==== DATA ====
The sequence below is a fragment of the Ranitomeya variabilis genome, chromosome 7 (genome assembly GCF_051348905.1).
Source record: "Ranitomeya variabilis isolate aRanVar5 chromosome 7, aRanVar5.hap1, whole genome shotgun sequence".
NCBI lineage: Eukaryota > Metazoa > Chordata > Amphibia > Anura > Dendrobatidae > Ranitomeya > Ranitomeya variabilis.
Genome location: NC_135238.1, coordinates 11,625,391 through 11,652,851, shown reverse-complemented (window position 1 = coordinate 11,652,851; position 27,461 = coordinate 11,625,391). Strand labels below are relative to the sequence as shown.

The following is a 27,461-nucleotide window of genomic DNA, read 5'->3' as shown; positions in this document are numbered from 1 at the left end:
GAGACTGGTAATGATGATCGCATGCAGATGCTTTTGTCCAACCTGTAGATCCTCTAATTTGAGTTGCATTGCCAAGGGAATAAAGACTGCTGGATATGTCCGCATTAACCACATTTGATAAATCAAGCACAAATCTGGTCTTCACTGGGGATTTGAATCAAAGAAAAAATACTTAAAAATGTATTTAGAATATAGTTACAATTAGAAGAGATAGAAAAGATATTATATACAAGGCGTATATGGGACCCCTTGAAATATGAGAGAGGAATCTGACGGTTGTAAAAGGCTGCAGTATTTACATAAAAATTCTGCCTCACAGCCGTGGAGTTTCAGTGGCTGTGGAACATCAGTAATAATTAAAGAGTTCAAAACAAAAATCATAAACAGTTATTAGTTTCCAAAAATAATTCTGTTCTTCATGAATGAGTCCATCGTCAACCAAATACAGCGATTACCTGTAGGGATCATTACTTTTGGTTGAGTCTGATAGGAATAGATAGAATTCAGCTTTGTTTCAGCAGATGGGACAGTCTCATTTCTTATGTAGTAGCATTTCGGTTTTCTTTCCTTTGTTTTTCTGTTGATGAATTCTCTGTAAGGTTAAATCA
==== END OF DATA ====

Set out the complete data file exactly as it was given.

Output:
The sequence below is a fragment of the Ranitomeya variabilis genome, chromosome 7 (genome assembly GCF_051348905.1).
Source record: "Ranitomeya variabilis isolate aRanVar5 chromosome 7, aRanVar5.hap1, whole genome shotgun sequence".
NCBI lineage: Eukaryota > Metazoa > Chordata > Amphibia > Anura > Dendrobatidae > Ranitomeya > Ranitomeya variabilis.
Genome location: NC_135238.1, coordinates 11,625,391 through 11,652,851, shown reverse-complemented (window position 1 = coordinate 11,652,851; position 27,461 = coordinate 11,625,391). Strand labels below are relative to the sequence as shown.

The following is a 27,461-nucleotide window of genomic DNA, read 5'->3' as shown; positions in this document are numbered from 1 at the left end:
GAGACTGGTAATGATGATCGCATGCAGATGCTTTTGTCCAACCTGTAGATCCTCTAATTTGAGTTGCATTGCCAAGGGAATAAAGACTGCTGGATATGTCCGCATTAACCACATTTGATAAATCAAGCACAAATCTGGTCTTCACTGGGGATTTGAATCAAAGAAAAAATACTTAAAAATGTATTTAGAATATAGTTACAATTAGAAGAGATAGAAAAGATATTATATACAAGGCGTATATGGGACCCCTTGAAATATGAGAGAGGAATCTGACGGTTGTAAAAGGCTGCAGTATTTACATAAAAATTCTGCCTCACAGCCGTGGAGTTTCAGTGGCTGTGGAACATCAGTAATAATTAAAGAGTTCAAAACAAAAATCATAAACAGTTATTAGTTTCCAAAAATAATTCTGTTCTTCATGAATGAGTCCATCGTCAACCAAATACAGCGATTACCTGTAGGGATCATTACTTTTGGTTGAGTCTGATAGGAATAGATAGAATTCAGCTTTGTTTCAGCAGATGGGACAGTCTCATTTCTTATGTAGTAGCATTTCGGTTTTCTTTCCTTTGTTTTTCTGTTGATGAATTCTCTGTAAGGTTAAATCA